Abstract P33: Impact of Rapid Cooling, a Multidisciplinary Post Resuscitation Strategy, and Regionalization of Care Compared to Hypothermia Alone on Outcomes After Out of Hospital Cardiac Arrest
Background: Hypothermia (H) improves survival from VF OOH-CA. Addition of a standardized multidisciplinary post resuscitation strategy (SMPRS), faster time to target temperature, and higher patient (pt) volume are associated with improved outcome in CA.
Hypothesis: Addition of a SMPRS and implementation of a regional post resuscitation (PR) center will improve outcome after VF OOH-CA more than H alone.
Methods: H by external cooling was added to routine, non-standardized PR care in 2003 for adult OOH-CA pts irrespective of presenting rhythm. An aggressive SMPRS (initiation of cold IV saline by EMS during resuscitation, rapid hospital evaluation with continued cooling using an intravascular device, and a standardized pathway of neurologic, hemodynamic, ventilatory, and metabolic management) was implemented in 2008. Since 2008, our Advanced Resuscitation, Cooling Therapeutics, and Intensive Care (ARCTIC) Center receives pts from 3 EMS systems, 1 air transport system, and 2 referring hospitals. We evaluated time to target 34 °C, survival to discharge and CPC in 115 consecutive OOH-CA pts undergoing H alone compared to H+SMPRS+regionalization of care from 3/1/04 –5/1/09.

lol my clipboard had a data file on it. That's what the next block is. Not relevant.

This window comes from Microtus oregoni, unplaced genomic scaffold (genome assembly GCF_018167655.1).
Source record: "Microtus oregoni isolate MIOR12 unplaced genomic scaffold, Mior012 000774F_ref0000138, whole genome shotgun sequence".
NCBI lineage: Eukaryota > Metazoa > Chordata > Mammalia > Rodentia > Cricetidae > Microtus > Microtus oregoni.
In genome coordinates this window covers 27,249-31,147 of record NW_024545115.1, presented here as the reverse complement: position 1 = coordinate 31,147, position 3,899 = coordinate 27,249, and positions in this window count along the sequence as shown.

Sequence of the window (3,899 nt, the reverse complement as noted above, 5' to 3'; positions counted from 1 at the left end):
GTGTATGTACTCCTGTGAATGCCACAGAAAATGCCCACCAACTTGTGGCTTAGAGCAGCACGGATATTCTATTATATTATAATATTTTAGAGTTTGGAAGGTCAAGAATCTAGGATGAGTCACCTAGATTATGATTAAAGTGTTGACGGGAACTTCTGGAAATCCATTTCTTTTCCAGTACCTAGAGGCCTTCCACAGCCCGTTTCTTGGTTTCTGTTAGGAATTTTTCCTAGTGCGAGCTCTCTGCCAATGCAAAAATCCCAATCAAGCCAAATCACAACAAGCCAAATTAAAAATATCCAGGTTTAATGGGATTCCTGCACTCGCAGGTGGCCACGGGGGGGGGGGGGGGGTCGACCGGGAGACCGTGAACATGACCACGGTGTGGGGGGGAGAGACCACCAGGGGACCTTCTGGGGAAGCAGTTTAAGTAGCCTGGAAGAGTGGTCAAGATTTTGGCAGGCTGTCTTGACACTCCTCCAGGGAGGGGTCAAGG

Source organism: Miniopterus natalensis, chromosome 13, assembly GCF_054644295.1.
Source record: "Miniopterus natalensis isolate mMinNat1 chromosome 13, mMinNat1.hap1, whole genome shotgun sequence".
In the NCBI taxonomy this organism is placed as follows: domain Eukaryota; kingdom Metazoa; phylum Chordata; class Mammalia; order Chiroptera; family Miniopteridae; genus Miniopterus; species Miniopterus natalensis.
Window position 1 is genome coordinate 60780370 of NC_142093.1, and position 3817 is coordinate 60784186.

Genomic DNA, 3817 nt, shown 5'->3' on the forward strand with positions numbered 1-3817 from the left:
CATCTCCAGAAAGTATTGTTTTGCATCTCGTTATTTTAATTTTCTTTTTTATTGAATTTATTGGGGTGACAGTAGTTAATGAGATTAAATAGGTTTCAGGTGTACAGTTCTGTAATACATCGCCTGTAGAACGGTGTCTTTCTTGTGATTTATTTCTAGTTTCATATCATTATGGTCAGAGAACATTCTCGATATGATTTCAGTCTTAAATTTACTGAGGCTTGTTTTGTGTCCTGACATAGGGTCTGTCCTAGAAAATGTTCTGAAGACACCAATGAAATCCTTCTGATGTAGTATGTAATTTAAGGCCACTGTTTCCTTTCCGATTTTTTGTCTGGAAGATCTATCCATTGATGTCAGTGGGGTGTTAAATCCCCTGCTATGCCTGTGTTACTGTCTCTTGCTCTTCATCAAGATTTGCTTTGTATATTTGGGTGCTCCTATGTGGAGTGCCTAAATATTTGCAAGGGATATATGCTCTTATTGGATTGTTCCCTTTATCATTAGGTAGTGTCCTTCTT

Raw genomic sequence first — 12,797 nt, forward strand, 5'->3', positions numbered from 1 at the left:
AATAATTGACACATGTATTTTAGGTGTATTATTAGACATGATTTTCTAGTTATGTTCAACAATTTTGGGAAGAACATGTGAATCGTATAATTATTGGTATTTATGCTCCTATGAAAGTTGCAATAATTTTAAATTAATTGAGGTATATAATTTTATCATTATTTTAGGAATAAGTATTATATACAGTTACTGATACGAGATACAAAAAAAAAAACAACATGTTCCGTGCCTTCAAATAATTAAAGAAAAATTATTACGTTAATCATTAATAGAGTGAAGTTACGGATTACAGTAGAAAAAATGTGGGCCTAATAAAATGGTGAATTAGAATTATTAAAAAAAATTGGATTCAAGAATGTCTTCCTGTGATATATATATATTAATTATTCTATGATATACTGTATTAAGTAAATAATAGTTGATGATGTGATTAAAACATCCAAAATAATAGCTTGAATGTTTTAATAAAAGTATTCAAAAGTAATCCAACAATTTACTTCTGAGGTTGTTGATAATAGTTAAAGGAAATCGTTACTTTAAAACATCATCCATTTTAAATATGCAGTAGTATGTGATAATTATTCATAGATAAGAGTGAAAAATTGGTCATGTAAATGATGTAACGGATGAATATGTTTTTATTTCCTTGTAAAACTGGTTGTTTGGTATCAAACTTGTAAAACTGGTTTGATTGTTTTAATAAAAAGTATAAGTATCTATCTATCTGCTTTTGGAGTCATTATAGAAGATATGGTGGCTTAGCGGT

Results: Mean monthly pt volume was 1.0 [0.4,1.6] from 2004 – 07 and increased to 4.6 [0.8,8.2] in 2008 – 09. Age, % witnessed, bystander CPR/AED were not different with H alone vs. ARCTIC. Results in table⇓.
Conclusion: A single high volume regional referral center focusing on early initiation of H, rapid time to target temperature, and standardized approach to PR management results in a strong trend for improved survival and neurologic outcomes for OOH-CA patients with VF compared to H alone.